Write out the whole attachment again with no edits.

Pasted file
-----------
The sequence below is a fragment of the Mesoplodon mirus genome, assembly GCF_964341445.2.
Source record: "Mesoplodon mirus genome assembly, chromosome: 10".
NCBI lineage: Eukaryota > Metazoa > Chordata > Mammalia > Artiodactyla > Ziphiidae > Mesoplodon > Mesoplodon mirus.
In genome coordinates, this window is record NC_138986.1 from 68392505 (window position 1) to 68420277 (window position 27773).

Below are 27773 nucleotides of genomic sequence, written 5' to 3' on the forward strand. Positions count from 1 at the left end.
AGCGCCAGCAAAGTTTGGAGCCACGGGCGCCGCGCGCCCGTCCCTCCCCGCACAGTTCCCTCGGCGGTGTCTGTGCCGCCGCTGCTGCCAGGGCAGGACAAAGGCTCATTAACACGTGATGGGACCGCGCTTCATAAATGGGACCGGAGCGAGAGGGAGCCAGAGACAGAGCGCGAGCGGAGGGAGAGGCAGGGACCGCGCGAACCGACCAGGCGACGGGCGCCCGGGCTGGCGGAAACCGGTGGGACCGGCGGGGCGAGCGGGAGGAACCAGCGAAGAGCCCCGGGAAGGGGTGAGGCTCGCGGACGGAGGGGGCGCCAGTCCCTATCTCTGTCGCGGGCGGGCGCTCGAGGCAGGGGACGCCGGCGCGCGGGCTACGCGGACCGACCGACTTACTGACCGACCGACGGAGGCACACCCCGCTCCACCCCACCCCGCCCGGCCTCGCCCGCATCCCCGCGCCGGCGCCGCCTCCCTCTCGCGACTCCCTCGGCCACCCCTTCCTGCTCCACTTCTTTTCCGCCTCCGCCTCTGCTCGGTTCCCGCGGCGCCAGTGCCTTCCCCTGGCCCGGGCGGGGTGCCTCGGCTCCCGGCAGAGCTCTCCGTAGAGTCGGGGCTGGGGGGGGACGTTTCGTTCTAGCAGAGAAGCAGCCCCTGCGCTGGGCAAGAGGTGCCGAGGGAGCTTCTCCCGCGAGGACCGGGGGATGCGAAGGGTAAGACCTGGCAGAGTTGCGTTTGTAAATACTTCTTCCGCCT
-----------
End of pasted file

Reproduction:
The sequence below is a fragment of the Mesoplodon mirus genome, assembly GCF_964341445.2.
Source record: "Mesoplodon mirus genome assembly, chromosome: 10".
NCBI lineage: Eukaryota > Metazoa > Chordata > Mammalia > Artiodactyla > Ziphiidae > Mesoplodon > Mesoplodon mirus.
In genome coordinates, this window is record NC_138986.1 from 68392505 (window position 1) to 68420277 (window position 27773).

Below are 27773 nucleotides of genomic sequence, written 5' to 3' on the forward strand. Positions count from 1 at the left end.
AGCGCCAGCAAAGTTTGGAGCCACGGGCGCCGCGCGCCCGTCCCTCCCCGCACAGTTCCCTCGGCGGTGTCTGTGCCGCCGCTGCTGCCAGGGCAGGACAAAGGCTCATTAACACGTGATGGGACCGCGCTTCATAAATGGGACCGGAGCGAGAGGGAGCCAGAGACAGAGCGCGAGCGGAGGGAGAGGCAGGGACCGCGCGAACCGACCAGGCGACGGGCGCCCGGGCTGGCGGAAACCGGTGGGACCGGCGGGGCGAGCGGGAGGAACCAGCGAAGAGCCCCGGGAAGGGGTGAGGCTCGCGGACGGAGGGGGCGCCAGTCCCTATCTCTGTCGCGGGCGGGCGCTCGAGGCAGGGGACGCCGGCGCGCGGGCTACGCGGACCGACCGACTTACTGACCGACCGACGGAGGCACACCCCGCTCCACCCCACCCCGCCCGGCCTCGCCCGCATCCCCGCGCCGGCGCCGCCTCCCTCTCGCGACTCCCTCGGCCACCCCTTCCTGCTCCACTTCTTTTCCGCCTCCGCCTCTGCTCGGTTCCCGCGGCGCCAGTGCCTTCCCCTGGCCCGGGCGGGGTGCCTCGGCTCCCGGCAGAGCTCTCCGTAGAGTCGGGGCTGGGGGGGGACGTTTCGTTCTAGCAGAGAAGCAGCCCCTGCGCTGGGCAAGAGGTGCCGAGGGAGCTTCTCCCGCGAGGACCGGGGGATGCGAAGGGTAAGACCTGGCAGAGTTGCGTTTGTAAATACTTCTTCCGCCT